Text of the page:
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British actress Olivia Williams with sabre fish.
When “Whitney,” the multi-camera sitcom created by and starring the comedian Whitney Cummings, premiered in September, it didn’t have a standard credit sequence. Instead, in a direct response to criticism that the show was using a laugh track, there was a short, swaggering squib with Cummings saying, “‘Whitney’ is taped in front of a live studio audience. Ya heard me.” In a telling change, exactly halfway through “Whitney’s” first season — the penultimate episode airs tonight — “Whitney” changed its intro. Cummings now says the more sheepish, “”Whitney’ is taped in front of a live studio audience. So …” At some point, overconfidence was replaced with self-awareness, and “Whitney” got down to the task of fixing itself.
“Whitney” debuted to much attention: Cummings was a star of the new season, having created not just “Whitney” but CBS’ “2 Broke Girls.” Both series were part of the wave of sexually active, single lady sitcoms that, six months later, still hasn’t crested. (ABC’s “The B in Apt. 23,” NBC’s “BFF,” and the best of the bunch, HBO’s “Girls,” all come out in April.) “Whitney” secured the plum position on NBC’s schedule, a spot on the network’s storied Thursday night lineup, even though it wasn’t quite like the other shows already there. It had a retrograde, Men are from Mars, women are from the planet Crazy and Shrill ad campaign, canned laughter, an “Everybody just stop taking yourself so f—ing seriously” attitude about comedy (fastest way to start a bar fight with “Community” creator Dan Harmon or Leslie Knope? Say that) and, most relevantly, was not funny at all.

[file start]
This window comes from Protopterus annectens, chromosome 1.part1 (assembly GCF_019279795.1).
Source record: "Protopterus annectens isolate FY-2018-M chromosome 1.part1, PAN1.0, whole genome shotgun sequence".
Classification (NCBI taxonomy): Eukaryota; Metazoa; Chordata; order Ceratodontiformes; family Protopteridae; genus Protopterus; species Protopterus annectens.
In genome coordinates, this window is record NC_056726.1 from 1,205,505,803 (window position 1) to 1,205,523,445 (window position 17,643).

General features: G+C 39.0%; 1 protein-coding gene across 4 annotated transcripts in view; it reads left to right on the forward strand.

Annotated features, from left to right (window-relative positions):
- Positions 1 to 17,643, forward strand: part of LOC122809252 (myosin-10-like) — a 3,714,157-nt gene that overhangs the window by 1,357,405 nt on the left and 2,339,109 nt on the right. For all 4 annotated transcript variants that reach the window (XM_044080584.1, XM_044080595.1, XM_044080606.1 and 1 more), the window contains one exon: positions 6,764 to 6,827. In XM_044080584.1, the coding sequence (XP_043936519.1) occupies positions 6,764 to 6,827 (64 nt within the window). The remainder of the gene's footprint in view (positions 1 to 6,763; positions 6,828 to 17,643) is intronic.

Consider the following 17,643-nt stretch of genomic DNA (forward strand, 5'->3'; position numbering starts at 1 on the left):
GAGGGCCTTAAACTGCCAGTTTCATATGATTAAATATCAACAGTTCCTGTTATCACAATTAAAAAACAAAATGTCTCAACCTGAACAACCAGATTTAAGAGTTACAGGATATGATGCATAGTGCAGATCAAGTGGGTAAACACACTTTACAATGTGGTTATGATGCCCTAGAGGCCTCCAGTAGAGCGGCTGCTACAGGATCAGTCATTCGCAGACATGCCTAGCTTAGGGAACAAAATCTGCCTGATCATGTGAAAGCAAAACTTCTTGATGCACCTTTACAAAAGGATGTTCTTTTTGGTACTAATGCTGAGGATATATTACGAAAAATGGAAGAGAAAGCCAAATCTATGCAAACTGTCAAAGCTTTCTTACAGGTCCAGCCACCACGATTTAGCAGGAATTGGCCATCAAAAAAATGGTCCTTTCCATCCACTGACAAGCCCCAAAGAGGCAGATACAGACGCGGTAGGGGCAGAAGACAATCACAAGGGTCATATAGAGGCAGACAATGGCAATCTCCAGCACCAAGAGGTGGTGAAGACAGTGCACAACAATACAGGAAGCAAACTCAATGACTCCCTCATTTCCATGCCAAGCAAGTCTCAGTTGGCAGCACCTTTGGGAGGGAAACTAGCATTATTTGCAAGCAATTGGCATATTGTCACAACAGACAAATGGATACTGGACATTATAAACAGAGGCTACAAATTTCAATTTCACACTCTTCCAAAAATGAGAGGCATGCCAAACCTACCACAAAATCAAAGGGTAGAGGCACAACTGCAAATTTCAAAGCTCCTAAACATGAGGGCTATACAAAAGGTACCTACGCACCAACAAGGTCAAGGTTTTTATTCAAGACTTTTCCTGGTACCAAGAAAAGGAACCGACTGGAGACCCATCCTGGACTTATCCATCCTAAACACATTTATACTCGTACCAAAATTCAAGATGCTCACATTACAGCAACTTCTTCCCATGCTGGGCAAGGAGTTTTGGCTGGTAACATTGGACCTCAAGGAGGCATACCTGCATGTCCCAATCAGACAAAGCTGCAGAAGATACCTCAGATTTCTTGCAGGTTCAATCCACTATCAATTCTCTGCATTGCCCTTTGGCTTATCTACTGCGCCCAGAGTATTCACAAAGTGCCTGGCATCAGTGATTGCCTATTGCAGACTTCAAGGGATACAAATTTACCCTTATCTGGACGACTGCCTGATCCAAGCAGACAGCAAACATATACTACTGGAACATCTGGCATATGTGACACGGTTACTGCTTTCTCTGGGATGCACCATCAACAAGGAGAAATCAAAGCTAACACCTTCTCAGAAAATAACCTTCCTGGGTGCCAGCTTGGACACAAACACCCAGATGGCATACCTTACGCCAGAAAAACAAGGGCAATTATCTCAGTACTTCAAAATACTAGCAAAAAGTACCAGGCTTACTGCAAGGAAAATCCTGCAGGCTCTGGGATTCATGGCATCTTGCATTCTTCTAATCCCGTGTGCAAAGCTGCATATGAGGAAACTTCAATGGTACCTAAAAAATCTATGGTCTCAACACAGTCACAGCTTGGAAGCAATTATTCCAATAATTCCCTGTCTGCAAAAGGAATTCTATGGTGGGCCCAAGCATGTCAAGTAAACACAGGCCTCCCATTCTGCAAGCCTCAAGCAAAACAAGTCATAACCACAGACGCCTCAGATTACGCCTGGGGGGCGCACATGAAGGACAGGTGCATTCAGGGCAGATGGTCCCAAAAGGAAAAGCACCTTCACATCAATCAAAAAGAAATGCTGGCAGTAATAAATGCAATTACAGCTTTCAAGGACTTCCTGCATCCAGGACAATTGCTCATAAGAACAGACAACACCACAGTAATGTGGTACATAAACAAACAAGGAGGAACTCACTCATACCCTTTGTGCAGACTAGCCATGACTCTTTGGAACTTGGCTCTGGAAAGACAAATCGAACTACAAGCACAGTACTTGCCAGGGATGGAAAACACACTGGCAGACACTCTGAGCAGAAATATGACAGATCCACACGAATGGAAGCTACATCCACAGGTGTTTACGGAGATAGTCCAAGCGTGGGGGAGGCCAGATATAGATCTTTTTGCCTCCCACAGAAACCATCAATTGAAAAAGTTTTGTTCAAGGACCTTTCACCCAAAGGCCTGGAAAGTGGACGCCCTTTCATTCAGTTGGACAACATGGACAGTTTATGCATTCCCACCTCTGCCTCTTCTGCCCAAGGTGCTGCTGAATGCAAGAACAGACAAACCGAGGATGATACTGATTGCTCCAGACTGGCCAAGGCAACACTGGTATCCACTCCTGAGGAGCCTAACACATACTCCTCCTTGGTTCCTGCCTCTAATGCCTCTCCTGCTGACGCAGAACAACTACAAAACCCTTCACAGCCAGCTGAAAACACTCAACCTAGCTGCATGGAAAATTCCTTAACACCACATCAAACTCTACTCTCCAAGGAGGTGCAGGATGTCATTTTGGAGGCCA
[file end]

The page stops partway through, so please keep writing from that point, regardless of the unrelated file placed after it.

Early episodes cemented the perception that “Whitney” did not belong in a block of smart, adventurous sitcoms. For the first third of the season “Whitney” followed a distasteful formula. Whitney and her boyfriend, Alex, would face off over some banal disagreement — him checking out another girl, his condescending voice, her basketball skills — Whitney would escalate the fight to the point of insanity — refuse to talk to him, refuse to stop talking to him, set up a surveillance system in the house — the hapless, unlikable supporting actors would pop in and deliver crass lines, and then everything would get resolved. The dirty jokes flowed freely and so did the bitterness. Although Cummings and the actor playing Alex (Chris D’Elia) had solid chemistry and showed flashes of really liking each other, their relationship contained so much immaturity and selfishness it was hard to see why.
But starting in Episode 8, in which Alex and Whitney took in an old sick dog, the show began to structurally right itself. Story lines no longer automatically pitted Alex and Whitney against each other: Sometimes they did things together — like support each other through work crises, celebrate Christmas, talk sweetly about their future. And, even when they were antagonists, the show discovered a silver bullet for keeping those stories from becoming toxic: Alex and Whitney began to laugh at each other all the time.